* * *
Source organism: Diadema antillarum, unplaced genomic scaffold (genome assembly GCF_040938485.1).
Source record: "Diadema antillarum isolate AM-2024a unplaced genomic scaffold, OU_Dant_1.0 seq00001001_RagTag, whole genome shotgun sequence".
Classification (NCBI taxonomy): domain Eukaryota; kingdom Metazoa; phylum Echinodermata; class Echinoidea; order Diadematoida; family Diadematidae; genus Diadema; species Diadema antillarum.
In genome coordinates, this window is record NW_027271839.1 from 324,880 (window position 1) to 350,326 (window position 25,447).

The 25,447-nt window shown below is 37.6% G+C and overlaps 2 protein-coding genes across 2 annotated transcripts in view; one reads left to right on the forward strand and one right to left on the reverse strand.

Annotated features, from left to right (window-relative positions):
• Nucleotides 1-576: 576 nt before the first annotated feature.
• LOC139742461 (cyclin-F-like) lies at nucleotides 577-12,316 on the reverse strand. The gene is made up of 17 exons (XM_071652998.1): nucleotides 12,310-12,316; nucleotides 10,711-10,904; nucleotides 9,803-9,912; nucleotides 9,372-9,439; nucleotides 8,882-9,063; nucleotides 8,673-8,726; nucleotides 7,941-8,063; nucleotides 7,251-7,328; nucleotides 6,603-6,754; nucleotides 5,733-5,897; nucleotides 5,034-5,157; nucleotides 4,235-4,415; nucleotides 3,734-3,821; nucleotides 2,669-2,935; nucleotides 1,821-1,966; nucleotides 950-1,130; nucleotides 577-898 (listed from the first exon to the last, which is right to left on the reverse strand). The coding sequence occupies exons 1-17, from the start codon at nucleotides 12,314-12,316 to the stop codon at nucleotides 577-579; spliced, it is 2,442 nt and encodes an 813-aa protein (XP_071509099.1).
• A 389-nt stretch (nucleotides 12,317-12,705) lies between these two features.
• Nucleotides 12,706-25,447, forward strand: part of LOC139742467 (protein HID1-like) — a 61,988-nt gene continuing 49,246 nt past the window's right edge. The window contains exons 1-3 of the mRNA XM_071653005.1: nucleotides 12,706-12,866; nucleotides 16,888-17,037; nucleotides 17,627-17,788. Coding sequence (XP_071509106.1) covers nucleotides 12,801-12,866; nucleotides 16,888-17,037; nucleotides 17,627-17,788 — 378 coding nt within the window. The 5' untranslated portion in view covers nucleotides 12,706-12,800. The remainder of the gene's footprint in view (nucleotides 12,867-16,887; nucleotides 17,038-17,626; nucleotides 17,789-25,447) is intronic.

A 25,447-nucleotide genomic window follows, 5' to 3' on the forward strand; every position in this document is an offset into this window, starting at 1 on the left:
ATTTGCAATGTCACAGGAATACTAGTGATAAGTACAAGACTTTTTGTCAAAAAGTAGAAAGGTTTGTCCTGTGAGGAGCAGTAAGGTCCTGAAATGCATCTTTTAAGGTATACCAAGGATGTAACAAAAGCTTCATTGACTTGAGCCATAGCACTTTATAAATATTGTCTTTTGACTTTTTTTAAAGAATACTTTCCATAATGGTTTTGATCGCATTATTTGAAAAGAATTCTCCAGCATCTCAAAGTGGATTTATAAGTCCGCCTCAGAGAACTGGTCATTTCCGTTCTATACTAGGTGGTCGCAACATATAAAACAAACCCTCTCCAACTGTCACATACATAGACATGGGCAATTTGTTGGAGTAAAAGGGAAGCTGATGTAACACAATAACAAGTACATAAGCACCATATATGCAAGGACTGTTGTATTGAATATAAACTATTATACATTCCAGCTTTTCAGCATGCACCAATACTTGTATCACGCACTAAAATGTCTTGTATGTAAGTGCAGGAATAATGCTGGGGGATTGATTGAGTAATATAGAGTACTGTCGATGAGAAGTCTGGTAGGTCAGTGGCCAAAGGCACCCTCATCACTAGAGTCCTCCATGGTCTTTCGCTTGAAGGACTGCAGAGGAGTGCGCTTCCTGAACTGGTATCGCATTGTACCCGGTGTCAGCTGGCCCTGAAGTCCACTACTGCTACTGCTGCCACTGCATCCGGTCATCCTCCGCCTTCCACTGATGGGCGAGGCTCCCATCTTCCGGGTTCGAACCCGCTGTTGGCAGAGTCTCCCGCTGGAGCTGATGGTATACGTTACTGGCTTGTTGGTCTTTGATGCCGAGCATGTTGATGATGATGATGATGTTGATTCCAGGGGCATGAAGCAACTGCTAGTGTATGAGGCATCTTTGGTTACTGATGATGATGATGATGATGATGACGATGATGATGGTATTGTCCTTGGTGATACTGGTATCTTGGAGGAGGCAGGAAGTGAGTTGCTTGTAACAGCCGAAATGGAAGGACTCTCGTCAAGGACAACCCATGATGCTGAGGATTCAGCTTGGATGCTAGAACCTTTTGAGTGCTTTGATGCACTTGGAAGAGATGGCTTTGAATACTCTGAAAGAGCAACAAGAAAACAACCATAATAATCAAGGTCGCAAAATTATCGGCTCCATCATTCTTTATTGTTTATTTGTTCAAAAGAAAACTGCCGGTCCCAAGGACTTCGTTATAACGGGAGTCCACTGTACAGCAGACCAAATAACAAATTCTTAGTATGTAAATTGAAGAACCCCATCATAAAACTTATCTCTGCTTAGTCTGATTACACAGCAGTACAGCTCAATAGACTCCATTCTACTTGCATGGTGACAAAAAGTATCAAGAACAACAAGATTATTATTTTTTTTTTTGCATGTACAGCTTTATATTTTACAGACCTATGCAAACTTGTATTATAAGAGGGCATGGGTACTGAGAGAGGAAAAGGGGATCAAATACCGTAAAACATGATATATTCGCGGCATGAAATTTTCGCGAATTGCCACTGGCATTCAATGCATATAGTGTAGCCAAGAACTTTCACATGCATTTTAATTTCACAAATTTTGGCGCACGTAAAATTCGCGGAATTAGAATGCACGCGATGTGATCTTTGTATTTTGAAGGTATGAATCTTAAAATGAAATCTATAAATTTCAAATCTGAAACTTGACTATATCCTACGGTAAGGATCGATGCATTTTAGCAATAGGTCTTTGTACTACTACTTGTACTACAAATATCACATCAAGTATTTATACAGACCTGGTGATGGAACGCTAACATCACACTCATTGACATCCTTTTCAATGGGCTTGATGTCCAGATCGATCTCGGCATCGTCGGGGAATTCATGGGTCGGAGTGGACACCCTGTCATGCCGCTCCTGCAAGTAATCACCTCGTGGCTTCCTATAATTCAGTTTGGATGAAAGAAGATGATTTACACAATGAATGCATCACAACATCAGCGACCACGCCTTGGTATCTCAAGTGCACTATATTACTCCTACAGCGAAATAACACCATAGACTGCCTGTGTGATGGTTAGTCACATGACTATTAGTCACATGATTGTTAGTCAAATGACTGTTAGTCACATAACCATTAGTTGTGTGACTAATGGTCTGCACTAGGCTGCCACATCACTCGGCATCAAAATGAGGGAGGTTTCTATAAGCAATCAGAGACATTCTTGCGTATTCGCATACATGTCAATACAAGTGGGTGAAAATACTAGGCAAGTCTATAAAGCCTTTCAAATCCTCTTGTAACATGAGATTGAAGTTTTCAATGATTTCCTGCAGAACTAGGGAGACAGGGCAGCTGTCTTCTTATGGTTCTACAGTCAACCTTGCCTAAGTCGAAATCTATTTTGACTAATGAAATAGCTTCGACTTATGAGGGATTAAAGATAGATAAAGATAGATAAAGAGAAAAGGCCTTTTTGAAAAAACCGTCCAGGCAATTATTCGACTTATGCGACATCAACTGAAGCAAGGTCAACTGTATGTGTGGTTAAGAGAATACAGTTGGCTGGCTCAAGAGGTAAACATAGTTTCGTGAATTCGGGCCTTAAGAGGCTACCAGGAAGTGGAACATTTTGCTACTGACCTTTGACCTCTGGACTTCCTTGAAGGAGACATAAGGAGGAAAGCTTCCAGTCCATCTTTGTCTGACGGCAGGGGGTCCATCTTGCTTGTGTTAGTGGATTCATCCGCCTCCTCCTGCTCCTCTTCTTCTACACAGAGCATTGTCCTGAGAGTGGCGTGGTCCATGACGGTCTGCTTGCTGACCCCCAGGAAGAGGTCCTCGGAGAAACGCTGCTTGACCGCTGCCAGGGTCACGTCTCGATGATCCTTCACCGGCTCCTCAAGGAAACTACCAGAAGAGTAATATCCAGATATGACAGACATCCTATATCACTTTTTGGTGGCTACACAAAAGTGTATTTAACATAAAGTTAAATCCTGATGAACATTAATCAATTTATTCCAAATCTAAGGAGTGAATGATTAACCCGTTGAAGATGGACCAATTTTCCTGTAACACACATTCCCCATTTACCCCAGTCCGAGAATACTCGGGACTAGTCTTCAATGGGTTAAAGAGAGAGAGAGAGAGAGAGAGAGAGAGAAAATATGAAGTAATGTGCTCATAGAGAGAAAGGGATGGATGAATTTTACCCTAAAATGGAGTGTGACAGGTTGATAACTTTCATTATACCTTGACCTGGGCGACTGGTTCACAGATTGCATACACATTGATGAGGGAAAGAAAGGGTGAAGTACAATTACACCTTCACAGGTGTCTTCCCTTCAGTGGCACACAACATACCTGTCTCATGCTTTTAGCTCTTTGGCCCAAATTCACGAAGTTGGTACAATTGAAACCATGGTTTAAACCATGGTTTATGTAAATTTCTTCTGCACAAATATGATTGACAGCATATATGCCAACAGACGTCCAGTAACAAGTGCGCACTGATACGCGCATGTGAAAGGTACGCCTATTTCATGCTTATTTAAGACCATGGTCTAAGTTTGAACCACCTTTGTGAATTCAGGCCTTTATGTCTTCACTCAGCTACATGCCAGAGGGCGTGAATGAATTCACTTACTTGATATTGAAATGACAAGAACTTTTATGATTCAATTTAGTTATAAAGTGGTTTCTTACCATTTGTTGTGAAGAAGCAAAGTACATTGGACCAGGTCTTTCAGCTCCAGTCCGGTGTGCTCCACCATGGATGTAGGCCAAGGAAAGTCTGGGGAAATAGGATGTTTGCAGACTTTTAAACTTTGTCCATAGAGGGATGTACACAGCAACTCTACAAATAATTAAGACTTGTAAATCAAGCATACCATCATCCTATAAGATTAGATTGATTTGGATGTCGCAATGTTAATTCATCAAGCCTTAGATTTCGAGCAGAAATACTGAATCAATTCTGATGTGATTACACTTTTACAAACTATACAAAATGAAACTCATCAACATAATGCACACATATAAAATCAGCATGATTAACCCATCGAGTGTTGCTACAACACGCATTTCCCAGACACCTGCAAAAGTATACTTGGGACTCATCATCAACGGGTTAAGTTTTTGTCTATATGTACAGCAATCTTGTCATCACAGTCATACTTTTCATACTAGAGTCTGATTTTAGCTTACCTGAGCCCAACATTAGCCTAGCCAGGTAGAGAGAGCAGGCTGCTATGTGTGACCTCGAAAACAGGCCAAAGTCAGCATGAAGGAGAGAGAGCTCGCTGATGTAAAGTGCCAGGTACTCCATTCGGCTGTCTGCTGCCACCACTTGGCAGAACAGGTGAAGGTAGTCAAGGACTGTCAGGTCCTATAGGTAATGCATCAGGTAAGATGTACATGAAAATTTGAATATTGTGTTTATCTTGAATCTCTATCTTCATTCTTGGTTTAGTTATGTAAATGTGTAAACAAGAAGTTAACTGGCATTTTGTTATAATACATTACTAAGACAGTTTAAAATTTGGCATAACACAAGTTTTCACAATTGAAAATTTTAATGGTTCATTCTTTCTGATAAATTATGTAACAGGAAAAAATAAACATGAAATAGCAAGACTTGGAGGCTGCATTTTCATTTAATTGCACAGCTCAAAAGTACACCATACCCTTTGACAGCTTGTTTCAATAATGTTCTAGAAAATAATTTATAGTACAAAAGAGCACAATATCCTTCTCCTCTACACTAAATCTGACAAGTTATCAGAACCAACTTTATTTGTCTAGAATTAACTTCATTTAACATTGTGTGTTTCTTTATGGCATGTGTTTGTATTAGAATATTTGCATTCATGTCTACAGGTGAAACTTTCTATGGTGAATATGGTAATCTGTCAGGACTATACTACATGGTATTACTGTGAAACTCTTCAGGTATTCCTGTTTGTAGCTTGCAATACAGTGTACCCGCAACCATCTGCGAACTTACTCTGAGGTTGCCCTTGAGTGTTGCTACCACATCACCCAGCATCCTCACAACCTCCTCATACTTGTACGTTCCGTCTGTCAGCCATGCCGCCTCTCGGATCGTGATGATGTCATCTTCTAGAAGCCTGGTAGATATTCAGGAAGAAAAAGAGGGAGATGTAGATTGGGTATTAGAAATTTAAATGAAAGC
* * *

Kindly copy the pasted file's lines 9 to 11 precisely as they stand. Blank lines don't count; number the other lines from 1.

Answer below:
• A 389-nt stretch (nucleotides 12,317-12,705) lies between these two features.
• Nucleotides 12,706-25,447, forward strand: part of LOC139742467 (protein HID1-like) — a 61,988-nt gene continuing 49,246 nt past the window's right edge. The window contains exons 1-3 of the mRNA XM_071653005.1: nucleotides 12,706-12,866; nucleotides 16,888-17,037; nucleotides 17,627-17,788. Coding sequence (XP_071509106.1) covers nucleotides 12,801-12,866; nucleotides 16,888-17,037; nucleotides 17,627-17,788 — 378 coding nt within the window. The 5' untranslated portion in view covers nucleotides 12,706-12,800. The remainder of the gene's footprint in view (nucleotides 12,867-16,887; nucleotides 17,038-17,626; nucleotides 17,789-25,447) is intronic.

A 25,447-nucleotide genomic window follows, 5' to 3' on the forward strand; every position in this document is an offset into this window, starting at 1 on the left: